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Carousell may command USD 1.5 billion valuation with SPAC merger in the United States

Written by Khamila Mulia, Brady Ng Published on   2 mins read

Millennials account for 70% of Carousell’s visitors, and one-third of its revenue is from the sales of secondhand vehicles.

Online classifieds marketplace operator Carousell is exploring a merger with a special purpose acquisition company, or SPAC, to go public in the United States, Bloomberg reported, citing people familiar with the preliminary discussions.

The development comes barely three weeks after Carousell named Edwin Chan, a former Razer executive, as its chief financial officer. Chan is known for steering Razer to a successful IPO in Hong Kong in 2017.

In November 2019, Carousell merged with 701Search, a classifieds firm and subsidiary of Norwegian telecom company Telenor Group that has business holdings across Southeast Asia. At the time, Carousell was valued at more than USD 850 million. Then, in September 2020, Carousell landed a USD 80 million investment from South Korean tech company Naver to hit a valuation of USD 900 million, inching toward unicorn status.

Carousell operates in Southeast Asia, Taiwan, and Hong Kong. The company recorded 124% revenue growth for its financial year ended 2020. In all, 70% of Carousell’s visitors are millennials, and one-third of its revenue is now drawn from its used car marketplace. This dips into a business sector where specialized platforms like Carsome and Carro have gained traction. Singapore-based Carro, in particular, joined the unicorn club in mid-June, while Malaysia’s Carsome is reportedly in talks for a USD 200 million investment that will do the same for the company.

Southeast Asia has hit an inflection point in e-commerce and digital payments, which are both strong drivers for Carousell, according to Herston Powers, managing partner at 1982 Ventures. “Carousell will be able to command a USD 1.5 billion valuation and we expect it will grow larger in the long run,” he said.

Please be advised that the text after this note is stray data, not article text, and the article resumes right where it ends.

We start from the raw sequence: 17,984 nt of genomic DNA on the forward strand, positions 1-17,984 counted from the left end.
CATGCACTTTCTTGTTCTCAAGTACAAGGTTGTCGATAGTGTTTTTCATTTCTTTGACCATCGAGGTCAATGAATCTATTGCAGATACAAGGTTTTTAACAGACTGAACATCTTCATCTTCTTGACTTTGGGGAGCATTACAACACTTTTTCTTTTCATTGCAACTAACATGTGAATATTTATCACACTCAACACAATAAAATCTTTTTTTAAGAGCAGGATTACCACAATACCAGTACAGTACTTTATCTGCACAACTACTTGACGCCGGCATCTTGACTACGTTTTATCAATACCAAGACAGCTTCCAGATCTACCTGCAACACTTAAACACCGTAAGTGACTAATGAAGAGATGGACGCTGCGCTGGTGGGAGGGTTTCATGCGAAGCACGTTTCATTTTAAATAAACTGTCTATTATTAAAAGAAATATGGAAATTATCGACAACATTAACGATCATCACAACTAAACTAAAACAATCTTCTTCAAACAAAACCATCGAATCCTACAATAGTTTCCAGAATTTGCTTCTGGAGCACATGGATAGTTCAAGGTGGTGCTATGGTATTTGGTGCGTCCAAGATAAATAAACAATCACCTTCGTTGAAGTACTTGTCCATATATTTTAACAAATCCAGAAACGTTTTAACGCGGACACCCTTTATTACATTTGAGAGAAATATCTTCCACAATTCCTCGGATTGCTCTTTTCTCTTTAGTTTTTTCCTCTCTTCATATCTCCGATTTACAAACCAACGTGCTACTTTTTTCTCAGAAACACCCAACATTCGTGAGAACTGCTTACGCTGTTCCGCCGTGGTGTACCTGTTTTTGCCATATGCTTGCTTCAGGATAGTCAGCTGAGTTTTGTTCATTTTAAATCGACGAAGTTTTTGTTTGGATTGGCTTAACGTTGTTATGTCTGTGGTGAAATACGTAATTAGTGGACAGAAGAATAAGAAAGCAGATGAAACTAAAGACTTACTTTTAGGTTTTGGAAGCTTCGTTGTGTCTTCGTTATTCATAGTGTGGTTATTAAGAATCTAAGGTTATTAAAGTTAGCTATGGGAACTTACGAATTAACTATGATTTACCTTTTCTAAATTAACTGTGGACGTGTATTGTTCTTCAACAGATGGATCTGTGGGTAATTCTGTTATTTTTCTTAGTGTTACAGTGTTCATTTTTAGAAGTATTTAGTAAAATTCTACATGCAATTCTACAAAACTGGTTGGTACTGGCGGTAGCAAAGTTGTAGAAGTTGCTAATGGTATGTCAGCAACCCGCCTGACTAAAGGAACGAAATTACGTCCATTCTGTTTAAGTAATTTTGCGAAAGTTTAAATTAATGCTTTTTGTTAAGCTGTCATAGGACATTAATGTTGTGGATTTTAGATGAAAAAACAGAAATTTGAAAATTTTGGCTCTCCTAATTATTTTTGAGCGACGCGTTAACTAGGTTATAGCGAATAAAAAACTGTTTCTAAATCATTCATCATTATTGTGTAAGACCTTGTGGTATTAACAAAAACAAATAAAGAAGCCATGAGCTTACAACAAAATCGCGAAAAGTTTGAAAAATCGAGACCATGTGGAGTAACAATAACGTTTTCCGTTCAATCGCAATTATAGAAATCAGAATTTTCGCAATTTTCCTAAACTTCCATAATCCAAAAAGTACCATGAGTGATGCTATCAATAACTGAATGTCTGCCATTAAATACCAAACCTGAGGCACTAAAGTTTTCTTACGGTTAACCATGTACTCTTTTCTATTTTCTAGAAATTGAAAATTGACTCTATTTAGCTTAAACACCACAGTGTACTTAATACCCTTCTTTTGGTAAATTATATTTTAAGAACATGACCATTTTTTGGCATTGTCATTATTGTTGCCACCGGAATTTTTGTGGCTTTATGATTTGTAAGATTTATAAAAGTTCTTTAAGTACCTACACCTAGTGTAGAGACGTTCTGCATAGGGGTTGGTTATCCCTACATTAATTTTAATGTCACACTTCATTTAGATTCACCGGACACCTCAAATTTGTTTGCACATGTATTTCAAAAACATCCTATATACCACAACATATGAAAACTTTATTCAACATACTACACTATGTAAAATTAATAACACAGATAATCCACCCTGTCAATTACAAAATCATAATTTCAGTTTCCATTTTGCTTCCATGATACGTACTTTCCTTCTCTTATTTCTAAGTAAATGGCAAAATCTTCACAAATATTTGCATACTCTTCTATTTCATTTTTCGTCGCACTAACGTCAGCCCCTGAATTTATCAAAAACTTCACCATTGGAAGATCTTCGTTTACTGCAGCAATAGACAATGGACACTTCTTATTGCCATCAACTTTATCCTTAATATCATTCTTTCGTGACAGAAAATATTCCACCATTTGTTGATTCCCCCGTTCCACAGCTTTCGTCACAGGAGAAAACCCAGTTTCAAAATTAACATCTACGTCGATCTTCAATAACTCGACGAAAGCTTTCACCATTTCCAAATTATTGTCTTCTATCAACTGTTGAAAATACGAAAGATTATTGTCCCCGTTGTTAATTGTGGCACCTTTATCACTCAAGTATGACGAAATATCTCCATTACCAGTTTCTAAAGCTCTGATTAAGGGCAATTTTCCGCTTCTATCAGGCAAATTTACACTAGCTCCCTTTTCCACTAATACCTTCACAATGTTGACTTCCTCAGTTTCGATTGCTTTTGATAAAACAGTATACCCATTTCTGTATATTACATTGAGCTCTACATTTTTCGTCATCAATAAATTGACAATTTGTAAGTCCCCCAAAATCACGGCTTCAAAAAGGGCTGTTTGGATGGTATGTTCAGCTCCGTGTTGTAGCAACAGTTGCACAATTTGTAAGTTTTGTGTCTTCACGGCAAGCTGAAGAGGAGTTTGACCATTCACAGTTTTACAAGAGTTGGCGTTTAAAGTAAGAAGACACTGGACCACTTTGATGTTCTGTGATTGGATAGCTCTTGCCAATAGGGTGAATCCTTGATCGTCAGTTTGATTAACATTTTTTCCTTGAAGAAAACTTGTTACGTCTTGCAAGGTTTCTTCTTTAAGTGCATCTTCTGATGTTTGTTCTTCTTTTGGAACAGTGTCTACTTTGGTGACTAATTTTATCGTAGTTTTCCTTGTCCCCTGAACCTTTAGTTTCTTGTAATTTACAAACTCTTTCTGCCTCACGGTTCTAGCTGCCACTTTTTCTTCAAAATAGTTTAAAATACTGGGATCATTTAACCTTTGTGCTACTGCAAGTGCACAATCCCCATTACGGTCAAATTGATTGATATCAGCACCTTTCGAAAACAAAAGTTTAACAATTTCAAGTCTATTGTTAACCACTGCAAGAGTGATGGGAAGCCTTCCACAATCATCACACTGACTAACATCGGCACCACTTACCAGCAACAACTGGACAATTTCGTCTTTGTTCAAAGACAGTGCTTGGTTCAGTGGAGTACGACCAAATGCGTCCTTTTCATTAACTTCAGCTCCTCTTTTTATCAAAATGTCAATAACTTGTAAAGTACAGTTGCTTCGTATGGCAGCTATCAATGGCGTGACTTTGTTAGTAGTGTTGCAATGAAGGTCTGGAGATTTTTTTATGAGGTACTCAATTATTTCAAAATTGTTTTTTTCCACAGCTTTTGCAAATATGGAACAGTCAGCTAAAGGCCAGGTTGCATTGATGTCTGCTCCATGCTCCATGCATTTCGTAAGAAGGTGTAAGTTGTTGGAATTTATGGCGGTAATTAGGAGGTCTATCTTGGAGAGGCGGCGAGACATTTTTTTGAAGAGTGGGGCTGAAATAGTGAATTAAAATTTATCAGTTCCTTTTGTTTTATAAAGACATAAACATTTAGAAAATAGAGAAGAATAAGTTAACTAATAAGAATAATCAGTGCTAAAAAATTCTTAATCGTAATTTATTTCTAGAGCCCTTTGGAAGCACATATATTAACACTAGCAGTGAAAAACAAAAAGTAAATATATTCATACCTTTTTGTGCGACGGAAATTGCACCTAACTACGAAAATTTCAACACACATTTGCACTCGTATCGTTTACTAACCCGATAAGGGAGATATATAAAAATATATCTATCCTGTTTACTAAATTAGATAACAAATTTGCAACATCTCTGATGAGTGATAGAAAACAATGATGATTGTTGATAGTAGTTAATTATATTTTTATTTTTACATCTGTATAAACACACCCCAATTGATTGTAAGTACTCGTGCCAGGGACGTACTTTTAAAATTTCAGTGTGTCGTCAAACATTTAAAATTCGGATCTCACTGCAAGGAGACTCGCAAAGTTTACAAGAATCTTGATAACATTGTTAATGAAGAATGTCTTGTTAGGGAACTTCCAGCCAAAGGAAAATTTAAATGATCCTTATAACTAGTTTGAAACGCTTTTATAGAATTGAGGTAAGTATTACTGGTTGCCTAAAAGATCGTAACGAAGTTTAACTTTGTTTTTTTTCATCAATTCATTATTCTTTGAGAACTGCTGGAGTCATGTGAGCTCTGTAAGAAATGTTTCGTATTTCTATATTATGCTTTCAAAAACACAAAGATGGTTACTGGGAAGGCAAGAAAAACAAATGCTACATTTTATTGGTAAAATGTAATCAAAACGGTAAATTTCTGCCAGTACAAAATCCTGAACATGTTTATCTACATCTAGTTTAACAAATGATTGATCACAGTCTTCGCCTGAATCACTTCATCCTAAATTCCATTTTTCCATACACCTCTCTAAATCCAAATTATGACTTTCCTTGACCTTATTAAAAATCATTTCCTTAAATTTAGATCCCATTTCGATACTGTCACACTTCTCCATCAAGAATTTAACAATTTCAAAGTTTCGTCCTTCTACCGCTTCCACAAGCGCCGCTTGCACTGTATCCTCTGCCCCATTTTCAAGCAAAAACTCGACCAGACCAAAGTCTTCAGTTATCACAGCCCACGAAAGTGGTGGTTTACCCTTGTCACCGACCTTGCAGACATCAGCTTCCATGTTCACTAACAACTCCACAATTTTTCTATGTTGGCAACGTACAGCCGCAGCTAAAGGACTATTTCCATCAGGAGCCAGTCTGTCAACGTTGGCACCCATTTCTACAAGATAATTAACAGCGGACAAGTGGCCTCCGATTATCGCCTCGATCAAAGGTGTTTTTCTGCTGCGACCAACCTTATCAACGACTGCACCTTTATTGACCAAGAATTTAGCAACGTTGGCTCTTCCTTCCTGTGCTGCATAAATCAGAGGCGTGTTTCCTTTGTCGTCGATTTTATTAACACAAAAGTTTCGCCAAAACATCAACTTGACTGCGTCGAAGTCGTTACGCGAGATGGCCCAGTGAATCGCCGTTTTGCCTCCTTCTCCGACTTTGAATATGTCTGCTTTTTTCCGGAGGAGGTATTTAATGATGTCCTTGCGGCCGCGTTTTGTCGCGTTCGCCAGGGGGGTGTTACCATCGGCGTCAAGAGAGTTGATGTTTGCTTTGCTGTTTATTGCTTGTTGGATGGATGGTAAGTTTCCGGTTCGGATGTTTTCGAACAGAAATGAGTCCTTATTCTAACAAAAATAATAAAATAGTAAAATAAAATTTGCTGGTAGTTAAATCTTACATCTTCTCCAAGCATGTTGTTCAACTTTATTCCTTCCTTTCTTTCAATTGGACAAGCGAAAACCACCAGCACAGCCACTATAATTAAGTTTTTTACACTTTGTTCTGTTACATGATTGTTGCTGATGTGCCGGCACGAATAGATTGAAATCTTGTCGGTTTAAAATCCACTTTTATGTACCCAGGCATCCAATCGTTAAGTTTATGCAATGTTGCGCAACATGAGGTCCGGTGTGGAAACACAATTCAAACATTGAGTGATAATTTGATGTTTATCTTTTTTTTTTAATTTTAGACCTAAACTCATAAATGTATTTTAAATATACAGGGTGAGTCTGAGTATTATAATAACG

“Many of Southeast Asia’s unicorns have been ready to list in the past few years but have not had the same institutional coverage from banks and investors as their peers in China, India, and Latin America,” said Powers. “The market is ready now, as global investors are starting to see opportunities in the region. The rising popularity of SPACs is perfectly timed for Southeast Asia as a listing option that is faster, with a guaranteed price or valuation, and greater deal certainty.”

Listing activities in the next six months will be extremely active with a mix of conventional IPOs in the US and Indonesia, as well as US public debuts via SPACs, Powers believes.

A litany of tech-empowered companies that mushroomed in Southeast Asia in the past decade are considering SPAC mergers to float shares in New York, pointing to a maturing regional tech sector. Grab expects its listing process to be completed by the end of 2021. Carsome, as well as Indonesian travel ticketing platforms Traveloka and Tiket.com, are considering a similar route.

The Bloomberg report indicated that Carousell’s plans for listings are subject to change.

Read this: SPAC attack! Southeast Asian unicorns ditch conventional IPOs

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